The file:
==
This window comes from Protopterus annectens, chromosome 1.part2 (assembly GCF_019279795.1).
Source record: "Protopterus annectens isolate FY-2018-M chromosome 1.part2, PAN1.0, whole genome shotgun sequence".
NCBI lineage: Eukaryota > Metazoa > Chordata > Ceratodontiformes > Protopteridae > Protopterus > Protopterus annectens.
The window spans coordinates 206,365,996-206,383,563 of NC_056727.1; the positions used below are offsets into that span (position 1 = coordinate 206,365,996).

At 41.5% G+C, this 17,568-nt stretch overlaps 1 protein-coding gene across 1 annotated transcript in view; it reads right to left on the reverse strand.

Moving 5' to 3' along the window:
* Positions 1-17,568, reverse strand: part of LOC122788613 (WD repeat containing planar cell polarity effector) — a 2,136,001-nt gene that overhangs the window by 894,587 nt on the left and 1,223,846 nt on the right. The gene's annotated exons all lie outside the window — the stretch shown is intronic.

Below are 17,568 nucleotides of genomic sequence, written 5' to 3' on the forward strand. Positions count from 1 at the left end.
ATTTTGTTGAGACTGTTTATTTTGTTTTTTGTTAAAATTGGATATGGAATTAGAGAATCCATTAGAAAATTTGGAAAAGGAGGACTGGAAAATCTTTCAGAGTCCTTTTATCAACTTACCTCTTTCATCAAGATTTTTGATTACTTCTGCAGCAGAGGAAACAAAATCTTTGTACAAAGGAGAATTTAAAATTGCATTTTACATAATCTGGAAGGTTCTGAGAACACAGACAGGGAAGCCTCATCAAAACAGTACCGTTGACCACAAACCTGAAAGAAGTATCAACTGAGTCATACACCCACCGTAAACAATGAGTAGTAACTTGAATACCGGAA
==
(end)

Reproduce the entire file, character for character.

This window comes from Protopterus annectens, chromosome 1.part2 (assembly GCF_019279795.1).
Source record: "Protopterus annectens isolate FY-2018-M chromosome 1.part2, PAN1.0, whole genome shotgun sequence".
NCBI lineage: Eukaryota > Metazoa > Chordata > Ceratodontiformes > Protopteridae > Protopterus > Protopterus annectens.
The window spans coordinates 206,365,996-206,383,563 of NC_056727.1; the positions used below are offsets into that span (position 1 = coordinate 206,365,996).

At 41.5% G+C, this 17,568-nt stretch overlaps 1 protein-coding gene across 1 annotated transcript in view; it reads right to left on the reverse strand.

Moving 5' to 3' along the window:
* Positions 1-17,568, reverse strand: part of LOC122788613 (WD repeat containing planar cell polarity effector) — a 2,136,001-nt gene that overhangs the window by 894,587 nt on the left and 1,223,846 nt on the right. The gene's annotated exons all lie outside the window — the stretch shown is intronic.

Below are 17,568 nucleotides of genomic sequence, written 5' to 3' on the forward strand. Positions count from 1 at the left end.
ATTTTGTTGAGACTGTTTATTTTGTTTTTTGTTAAAATTGGATATGGAATTAGAGAATCCATTAGAAAATTTGGAAAAGGAGGACTGGAAAATCTTTCAGAGTCCTTTTATCAACTTACCTCTTTCATCAAGATTTTTGATTACTTCTGCAGCAGAGGAAACAAAATCTTTGTACAAAGGAGAATTTAAAATTGCATTTTACATAATCTGGAAGGTTCTGAGAACACAGACAGGGAAGCCTCATCAAAACAGTACCGTTGACCACAAACCTGAAAGAAGTATCAACTGAGTCATACACCCACCGTAAACAATGAGTAGTAACTTGAATACCGGAA